During an appearance recently on MLB Network, Chicago Cubs first baseman Anthony Rizzo casually mentioned the team's "humble cockiness" as it prepares for the 2021 season.
No one questioned what Rizzo meant, which tends to happen when interviews are pre-scripted to a fit a five-minute window.
But obviously you can't be humble and cocky at the same time. And based on my dealings with the Cubs over the last six seasons, "humble" is not really a word in the team's vocabulary, from the owner's box to the front office on down to the dugout.
That's not a bad thing per se. Cockiness is a trait many great athletes — and executives — have in their arsenal.
That supreme feeling of inner confidence exhibited by Cubs players like Rizzo, Javier Baez, Willson Contreras, Jake Arrieta and others helped propel them to a World Series title and made them an annual contender, something that's never happened before in our lifetimes.
A typical Cubs run lasted two or three years at most, and then it was back to the drawing board, usually with a new manager.
This bunch began to change those expectations in 2015, but now, for the first time since Year 3 of the rebuild in 2014, the Cubs enter a season without the usual preseason hype.
The reasons for this are well-documented.
Last year was one of the worst-hitting Cubs teams in history with a .220 average. They dealt ace Yu Darvish and return only one starter in Kyle Hendricks They've put their trust in Craig Kimbrel to return to form as the closer, and made only two significant offseason signings — Joc Pederson and Arrieta.
And they're coming off a season when only a couple of returning players can honestly say they lived up to their capabilities. Most of them — particularly Rizzo, Baez and Kris Bryant — suffered through the most difficult years of their career, albeit during a 62-game season, including the playoff loss to the Miami Marlins.
If that isn't enough to humble you a bit, what is?
For Cubs fans, the good part is knowing all three are capable of having comeback seasons and should be motivated entering the final years of their contracts. But until they prove it, we can't really know for sure.
So here we are, entering 2021 on hope and a prayer.
Opening day is three days away, and at the very least everyone is duly excited about the return of fans to Wrigley Field for the first time since 2019.
In case anyone has forgotten, the Cubs lost their last six home games that year with fans inside the ballpark, blowing a shot at the postseason in Joe Maddon's final year and leading to some loud booing of Kimbrel, one of the chief culprits of the downfall.
Kimbrel lost his job last year to Jeremy Jeffress but pitched well enough in middle relief the final month that manager David Ross announced at the start of camp he'd return as closer without having to compete for the role.
Kimbrel entered Sunday with a 14.25 ERA and 1.76 WHIP in six outings. The Cactus League is not always a good indicator of how well a player will fare, so it remains to be seen which Kimbrel we'll see in 2021.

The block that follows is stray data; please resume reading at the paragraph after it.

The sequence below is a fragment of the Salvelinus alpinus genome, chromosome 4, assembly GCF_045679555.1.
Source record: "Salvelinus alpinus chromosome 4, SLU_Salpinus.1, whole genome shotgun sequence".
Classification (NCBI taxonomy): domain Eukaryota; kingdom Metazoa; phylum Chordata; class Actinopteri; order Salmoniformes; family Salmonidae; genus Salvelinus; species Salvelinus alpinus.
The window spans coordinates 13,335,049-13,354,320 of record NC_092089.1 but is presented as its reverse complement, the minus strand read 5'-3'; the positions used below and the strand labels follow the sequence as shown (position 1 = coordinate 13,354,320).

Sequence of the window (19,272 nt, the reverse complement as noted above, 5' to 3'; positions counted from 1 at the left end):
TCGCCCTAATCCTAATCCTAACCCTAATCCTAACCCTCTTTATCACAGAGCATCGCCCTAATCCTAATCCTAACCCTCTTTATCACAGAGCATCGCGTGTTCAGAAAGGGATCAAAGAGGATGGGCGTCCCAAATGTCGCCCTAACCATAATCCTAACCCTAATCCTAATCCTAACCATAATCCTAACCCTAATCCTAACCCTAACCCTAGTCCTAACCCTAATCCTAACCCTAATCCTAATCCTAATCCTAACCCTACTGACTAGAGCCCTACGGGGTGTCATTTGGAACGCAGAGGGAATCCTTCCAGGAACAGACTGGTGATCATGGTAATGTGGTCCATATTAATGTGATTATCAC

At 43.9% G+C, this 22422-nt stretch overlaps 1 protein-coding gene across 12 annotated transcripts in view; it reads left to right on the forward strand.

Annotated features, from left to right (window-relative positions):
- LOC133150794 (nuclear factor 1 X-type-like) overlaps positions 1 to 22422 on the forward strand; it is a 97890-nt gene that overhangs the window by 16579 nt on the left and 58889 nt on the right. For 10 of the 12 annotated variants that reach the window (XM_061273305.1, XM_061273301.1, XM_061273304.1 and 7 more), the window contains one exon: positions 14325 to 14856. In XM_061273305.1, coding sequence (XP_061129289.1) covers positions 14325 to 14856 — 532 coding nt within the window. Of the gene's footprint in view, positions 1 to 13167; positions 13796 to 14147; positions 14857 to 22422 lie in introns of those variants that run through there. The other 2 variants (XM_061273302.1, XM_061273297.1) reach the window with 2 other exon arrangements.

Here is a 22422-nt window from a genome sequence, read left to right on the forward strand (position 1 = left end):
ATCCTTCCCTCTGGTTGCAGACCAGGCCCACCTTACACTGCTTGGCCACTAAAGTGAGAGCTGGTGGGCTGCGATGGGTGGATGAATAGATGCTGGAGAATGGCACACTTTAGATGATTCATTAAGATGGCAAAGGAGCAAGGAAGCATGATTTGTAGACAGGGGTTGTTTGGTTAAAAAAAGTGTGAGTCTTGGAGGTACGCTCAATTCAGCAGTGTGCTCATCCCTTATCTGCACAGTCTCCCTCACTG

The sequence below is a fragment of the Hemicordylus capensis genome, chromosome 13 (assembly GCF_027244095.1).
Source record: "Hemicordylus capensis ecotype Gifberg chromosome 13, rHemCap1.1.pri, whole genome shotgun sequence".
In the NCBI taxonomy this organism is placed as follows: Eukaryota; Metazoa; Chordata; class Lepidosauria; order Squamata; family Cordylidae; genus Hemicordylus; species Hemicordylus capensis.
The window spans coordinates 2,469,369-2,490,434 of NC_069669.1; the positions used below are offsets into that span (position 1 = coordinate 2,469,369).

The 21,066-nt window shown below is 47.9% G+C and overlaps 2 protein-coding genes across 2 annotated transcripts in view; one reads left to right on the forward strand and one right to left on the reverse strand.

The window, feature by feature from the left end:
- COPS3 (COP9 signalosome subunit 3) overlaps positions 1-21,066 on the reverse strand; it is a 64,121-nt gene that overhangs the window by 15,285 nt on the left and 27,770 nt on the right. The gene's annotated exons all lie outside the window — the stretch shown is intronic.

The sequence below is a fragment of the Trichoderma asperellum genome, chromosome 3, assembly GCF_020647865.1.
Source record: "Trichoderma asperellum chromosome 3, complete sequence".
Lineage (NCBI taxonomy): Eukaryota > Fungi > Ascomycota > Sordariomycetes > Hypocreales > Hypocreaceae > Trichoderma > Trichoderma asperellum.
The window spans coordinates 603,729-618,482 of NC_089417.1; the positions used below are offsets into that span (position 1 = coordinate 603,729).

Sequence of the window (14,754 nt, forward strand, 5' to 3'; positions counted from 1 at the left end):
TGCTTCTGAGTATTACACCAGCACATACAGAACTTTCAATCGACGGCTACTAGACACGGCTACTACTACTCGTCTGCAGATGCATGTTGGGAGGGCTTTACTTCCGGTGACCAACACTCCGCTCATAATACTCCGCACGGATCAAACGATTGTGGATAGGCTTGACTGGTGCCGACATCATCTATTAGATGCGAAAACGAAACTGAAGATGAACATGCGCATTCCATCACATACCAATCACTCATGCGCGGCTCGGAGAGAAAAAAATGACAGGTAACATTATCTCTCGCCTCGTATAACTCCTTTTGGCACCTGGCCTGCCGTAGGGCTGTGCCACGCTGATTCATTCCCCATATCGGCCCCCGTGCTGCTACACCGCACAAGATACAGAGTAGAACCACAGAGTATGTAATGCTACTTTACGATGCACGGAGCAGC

Cubs President Jed Hoyer said over and over in the offseason he has to keep "one eye on the future," which suggested a transition toward building the next window of opportunity. But on Saturday, the Cubs optioned future second baseman Nico Hoerner to the alternate site in South Bend after previously signing 34-year-old Eric Sogard, who hit .209 last year with the Milwaukee Brewers.
David Bote, who hit .200 in 2020, will start at second after a nice spring, but now he must show he's capable of being an everyday player. Hoerner's glove will be missed, and it's hard to understand how this is better for him.
Either way, Ross appears to be given more say on decisions in his second year on the job — and his first with Hoyer in charge after Theo Epstein's resignation. Ross said he relied on Epstein and Hoyer "for almost everything" in 2020 but now is more comfortable doing his own thing.
"Theo has a way about him that's very confident, knowing what he wants and moving that forward," Ross said. "I felt like he was leading and I was following a little bit more last year, whereas Jed is definitely leading. But our relationship has grown a ton and the conversations we've had, he treats me very well in the room and respects my opinion.
"He also has some really good feedback in his thoughts . I think he's doing a phenomenal job of making me feel heard and also directing me still in tough decisions and tough moments."
At the start of spring training, Ross said he would show less patience this season, which can only be a good thing. The honeymoon period is over, and his decisions will undergo more scrutiny over the course of a 162-game season.
"Hopefully I make a lot more good ones than bad ones and we win a lot of ballgames," he said.
"We're here to help you," one reporter said.
"I really appreciate that," Ross replied. "I feel you guys are always on my side. You guys are just so good at your job and I value our relationship and how you guys treat me. I know I give you guys a lot of good energy and feedback. I'm looking forward to this season working alongside such a wonderful group."
It's not easy to know on Zoom if someone is being facetious, but anytime a manager calls the media corps a "wonderful group," you have to assume he's joking.
Check back in September to see if he feels the same way.